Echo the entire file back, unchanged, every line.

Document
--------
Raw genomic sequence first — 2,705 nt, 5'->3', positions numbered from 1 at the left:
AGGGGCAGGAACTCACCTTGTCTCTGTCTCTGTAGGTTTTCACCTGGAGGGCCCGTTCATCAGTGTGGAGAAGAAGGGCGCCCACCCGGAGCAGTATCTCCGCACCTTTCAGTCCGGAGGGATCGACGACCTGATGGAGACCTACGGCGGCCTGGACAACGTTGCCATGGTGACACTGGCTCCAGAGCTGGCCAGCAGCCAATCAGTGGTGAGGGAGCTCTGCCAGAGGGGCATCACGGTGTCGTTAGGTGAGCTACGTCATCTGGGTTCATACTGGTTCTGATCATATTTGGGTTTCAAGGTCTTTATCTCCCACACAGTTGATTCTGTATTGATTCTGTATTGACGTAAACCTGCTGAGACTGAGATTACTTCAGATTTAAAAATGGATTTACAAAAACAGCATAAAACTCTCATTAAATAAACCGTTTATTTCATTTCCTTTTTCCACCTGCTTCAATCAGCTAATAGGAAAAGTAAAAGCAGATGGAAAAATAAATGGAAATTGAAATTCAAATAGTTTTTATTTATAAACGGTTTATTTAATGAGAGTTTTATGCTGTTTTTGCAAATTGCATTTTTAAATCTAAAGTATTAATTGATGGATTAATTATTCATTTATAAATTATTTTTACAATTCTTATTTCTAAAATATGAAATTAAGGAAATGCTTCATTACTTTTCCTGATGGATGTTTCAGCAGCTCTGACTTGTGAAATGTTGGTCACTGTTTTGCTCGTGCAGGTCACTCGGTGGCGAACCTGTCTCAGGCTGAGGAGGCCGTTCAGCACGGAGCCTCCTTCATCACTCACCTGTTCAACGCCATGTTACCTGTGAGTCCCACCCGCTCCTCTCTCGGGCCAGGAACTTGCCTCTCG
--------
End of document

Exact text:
Raw genomic sequence first — 2,705 nt, 5'->3', positions numbered from 1 at the left:
AGGGGCAGGAACTCACCTTGTCTCTGTCTCTGTAGGTTTTCACCTGGAGGGCCCGTTCATCAGTGTGGAGAAGAAGGGCGCCCACCCGGAGCAGTATCTCCGCACCTTTCAGTCCGGAGGGATCGACGACCTGATGGAGACCTACGGCGGCCTGGACAACGTTGCCATGGTGACACTGGCTCCAGAGCTGGCCAGCAGCCAATCAGTGGTGAGGGAGCTCTGCCAGAGGGGCATCACGGTGTCGTTAGGTGAGCTACGTCATCTGGGTTCATACTGGTTCTGATCATATTTGGGTTTCAAGGTCTTTATCTCCCACACAGTTGATTCTGTATTGATTCTGTATTGACGTAAACCTGCTGAGACTGAGATTACTTCAGATTTAAAAATGGATTTACAAAAACAGCATAAAACTCTCATTAAATAAACCGTTTATTTCATTTCCTTTTTCCACCTGCTTCAATCAGCTAATAGGAAAAGTAAAAGCAGATGGAAAAATAAATGGAAATTGAAATTCAAATAGTTTTTATTTATAAACGGTTTATTTAATGAGAGTTTTATGCTGTTTTTGCAAATTGCATTTTTAAATCTAAAGTATTAATTGATGGATTAATTATTCATTTATAAATTATTTTTACAATTCTTATTTCTAAAATATGAAATTAAGGAAATGCTTCATTACTTTTCCTGATGGATGTTTCAGCAGCTCTGACTTGTGAAATGTTGGTCACTGTTTTGCTCGTGCAGGTCACTCGGTGGCGAACCTGTCTCAGGCTGAGGAGGCCGTTCAGCACGGAGCCTCCTTCATCACTCACCTGTTCAACGCCATGTTACCTGTGAGTCCCACCCGCTCCTCTCTCGGGCCAGGAACTTGCCTCTCG